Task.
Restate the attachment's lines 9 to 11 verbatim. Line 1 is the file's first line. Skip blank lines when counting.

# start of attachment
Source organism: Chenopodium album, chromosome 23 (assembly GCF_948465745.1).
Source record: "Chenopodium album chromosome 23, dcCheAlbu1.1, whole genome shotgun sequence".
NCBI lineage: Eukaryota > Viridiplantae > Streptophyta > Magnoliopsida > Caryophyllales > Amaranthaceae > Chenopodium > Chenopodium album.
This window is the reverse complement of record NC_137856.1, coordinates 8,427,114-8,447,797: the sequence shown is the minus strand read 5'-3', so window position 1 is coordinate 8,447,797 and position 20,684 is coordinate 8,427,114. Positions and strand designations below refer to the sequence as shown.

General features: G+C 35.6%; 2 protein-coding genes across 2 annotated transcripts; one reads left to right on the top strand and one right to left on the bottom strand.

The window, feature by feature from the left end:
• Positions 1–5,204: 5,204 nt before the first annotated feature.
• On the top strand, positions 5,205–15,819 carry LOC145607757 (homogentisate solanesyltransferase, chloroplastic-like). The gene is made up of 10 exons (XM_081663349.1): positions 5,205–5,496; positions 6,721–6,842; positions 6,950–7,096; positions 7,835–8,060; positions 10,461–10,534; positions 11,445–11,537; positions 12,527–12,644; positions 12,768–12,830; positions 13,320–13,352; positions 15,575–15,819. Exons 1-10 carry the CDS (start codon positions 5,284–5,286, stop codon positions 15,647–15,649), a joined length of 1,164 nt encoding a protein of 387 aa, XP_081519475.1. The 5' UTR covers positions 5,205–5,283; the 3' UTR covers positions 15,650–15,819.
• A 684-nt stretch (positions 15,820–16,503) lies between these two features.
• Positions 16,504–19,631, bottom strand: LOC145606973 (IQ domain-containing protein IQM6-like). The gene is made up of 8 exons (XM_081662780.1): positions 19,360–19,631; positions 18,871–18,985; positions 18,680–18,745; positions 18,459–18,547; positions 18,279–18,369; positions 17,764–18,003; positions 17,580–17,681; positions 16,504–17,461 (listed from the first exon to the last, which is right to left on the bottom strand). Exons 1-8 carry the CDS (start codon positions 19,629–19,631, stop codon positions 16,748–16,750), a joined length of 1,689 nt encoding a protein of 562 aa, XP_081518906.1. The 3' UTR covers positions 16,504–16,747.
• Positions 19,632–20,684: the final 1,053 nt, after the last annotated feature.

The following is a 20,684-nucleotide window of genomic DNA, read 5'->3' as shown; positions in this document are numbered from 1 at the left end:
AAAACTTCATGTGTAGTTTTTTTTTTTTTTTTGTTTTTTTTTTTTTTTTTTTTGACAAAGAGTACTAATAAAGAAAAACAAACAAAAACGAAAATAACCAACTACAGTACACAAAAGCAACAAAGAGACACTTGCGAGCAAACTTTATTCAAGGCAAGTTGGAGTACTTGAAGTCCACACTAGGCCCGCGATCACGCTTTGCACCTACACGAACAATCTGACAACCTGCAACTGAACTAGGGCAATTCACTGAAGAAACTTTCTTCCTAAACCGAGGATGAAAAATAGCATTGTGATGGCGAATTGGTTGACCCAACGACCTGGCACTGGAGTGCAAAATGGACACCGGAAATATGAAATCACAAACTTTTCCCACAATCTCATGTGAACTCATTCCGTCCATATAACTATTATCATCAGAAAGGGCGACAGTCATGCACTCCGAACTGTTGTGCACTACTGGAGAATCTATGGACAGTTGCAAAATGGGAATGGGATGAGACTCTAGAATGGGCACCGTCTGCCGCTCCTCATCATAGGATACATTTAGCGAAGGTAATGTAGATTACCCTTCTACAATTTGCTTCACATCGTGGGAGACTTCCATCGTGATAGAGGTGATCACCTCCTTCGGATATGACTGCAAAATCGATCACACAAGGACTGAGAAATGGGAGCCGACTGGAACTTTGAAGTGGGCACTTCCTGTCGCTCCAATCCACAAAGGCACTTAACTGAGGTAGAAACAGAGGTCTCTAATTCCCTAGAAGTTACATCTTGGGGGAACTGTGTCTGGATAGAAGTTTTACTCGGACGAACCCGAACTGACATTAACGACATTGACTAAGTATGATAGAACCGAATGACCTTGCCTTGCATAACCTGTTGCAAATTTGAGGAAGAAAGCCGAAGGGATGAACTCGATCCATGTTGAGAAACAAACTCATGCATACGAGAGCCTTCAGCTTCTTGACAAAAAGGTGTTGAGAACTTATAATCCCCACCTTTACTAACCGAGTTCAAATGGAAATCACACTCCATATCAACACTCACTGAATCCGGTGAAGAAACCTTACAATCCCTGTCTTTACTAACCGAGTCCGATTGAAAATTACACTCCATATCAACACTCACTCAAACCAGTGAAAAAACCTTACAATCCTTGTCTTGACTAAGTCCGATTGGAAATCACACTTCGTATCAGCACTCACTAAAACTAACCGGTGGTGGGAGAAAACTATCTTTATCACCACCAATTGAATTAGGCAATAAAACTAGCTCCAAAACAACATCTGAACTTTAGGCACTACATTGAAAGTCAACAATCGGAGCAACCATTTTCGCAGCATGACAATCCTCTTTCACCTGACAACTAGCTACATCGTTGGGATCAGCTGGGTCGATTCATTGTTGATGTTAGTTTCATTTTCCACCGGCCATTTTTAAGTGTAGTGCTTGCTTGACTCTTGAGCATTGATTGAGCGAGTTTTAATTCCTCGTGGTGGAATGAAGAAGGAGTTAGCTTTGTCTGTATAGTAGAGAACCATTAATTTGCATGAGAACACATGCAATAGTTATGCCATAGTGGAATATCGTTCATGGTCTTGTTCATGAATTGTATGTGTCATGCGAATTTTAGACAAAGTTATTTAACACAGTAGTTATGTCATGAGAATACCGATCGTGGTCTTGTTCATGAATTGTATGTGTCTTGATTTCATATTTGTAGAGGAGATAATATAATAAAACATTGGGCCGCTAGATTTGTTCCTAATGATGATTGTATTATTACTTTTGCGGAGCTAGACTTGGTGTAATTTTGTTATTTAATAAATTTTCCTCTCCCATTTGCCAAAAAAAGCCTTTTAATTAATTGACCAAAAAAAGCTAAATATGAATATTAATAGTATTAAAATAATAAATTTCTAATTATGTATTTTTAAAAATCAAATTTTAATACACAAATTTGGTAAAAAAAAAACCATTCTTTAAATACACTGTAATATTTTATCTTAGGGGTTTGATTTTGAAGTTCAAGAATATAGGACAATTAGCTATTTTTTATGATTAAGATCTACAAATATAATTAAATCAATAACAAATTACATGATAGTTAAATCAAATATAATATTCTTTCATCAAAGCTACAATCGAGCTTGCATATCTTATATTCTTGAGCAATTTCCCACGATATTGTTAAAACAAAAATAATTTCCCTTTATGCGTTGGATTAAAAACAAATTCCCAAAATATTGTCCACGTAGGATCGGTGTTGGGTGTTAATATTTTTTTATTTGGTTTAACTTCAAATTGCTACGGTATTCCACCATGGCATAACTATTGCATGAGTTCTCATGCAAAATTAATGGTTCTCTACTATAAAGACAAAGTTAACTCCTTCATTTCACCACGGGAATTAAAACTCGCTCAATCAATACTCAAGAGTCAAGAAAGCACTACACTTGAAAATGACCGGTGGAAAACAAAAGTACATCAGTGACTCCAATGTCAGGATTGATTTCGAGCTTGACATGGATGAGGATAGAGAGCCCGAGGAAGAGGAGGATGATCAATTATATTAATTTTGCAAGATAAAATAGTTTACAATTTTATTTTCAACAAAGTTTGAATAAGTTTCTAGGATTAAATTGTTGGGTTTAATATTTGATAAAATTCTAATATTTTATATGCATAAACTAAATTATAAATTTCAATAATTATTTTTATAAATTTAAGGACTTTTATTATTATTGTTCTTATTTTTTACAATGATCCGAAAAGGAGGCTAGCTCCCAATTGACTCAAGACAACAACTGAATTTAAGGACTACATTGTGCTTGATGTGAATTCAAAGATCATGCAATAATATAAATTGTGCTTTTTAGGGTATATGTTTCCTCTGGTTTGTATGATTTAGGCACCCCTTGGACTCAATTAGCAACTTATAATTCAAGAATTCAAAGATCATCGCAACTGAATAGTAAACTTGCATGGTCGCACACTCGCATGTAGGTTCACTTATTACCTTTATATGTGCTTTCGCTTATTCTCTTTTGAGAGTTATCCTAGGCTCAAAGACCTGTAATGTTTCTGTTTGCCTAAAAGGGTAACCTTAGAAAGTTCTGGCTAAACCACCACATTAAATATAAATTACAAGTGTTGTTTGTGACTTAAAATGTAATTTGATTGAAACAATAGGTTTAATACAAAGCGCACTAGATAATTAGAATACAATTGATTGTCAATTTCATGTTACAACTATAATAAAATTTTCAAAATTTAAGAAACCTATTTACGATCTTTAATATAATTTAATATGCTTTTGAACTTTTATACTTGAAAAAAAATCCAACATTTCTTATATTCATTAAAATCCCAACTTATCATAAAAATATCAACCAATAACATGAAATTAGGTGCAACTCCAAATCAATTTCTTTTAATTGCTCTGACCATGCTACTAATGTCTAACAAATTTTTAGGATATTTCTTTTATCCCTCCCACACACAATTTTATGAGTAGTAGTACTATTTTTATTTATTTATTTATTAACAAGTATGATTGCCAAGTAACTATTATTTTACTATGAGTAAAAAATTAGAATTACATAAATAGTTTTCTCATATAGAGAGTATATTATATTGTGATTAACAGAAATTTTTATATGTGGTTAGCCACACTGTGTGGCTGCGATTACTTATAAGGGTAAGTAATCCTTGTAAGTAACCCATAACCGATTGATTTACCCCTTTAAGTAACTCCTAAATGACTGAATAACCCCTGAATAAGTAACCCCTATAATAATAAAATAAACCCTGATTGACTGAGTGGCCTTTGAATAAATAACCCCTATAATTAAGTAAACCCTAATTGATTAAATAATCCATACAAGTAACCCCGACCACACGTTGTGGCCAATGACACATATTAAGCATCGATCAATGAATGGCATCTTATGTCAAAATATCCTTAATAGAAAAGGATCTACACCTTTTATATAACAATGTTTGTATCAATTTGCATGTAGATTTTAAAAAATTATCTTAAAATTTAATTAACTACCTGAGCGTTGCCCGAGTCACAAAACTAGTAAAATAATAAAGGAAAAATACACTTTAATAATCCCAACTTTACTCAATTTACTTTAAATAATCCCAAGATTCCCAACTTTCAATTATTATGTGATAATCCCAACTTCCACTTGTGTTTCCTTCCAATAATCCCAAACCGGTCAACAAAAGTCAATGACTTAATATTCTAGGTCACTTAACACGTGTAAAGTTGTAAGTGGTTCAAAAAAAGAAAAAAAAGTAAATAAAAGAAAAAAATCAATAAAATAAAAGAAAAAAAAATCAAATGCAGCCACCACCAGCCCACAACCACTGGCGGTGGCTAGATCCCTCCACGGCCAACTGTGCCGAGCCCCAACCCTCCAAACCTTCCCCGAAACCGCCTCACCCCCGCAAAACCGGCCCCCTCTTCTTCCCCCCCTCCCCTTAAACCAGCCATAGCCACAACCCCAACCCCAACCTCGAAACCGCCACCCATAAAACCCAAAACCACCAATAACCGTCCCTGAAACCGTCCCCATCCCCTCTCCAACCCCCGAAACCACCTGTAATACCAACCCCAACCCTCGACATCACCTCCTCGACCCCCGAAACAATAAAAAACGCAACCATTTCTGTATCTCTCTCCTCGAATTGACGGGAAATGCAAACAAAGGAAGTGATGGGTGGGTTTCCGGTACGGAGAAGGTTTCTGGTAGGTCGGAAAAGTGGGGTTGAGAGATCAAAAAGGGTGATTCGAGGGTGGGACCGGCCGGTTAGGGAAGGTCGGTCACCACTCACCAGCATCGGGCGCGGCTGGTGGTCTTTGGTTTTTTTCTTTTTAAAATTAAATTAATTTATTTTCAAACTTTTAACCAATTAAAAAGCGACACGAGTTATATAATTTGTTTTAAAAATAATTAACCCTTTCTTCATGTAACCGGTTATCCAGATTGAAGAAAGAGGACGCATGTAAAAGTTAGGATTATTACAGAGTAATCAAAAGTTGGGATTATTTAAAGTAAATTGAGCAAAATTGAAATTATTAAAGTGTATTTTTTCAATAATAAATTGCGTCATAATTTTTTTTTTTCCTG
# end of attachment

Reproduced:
• A 684-nt stretch (positions 15,820–16,503) lies between these two features.
• Positions 16,504–19,631, bottom strand: LOC145606973 (IQ domain-containing protein IQM6-like). The gene is made up of 8 exons (XM_081662780.1): positions 19,360–19,631; positions 18,871–18,985; positions 18,680–18,745; positions 18,459–18,547; positions 18,279–18,369; positions 17,764–18,003; positions 17,580–17,681; positions 16,504–17,461 (listed from the first exon to the last, which is right to left on the bottom strand). Exons 1-8 carry the CDS (start codon positions 19,629–19,631, stop codon positions 16,748–16,750), a joined length of 1,689 nt encoding a protein of 562 aa, XP_081518906.1. The 3' UTR covers positions 16,504–16,747.
• Positions 19,632–20,684: the final 1,053 nt, after the last annotated feature.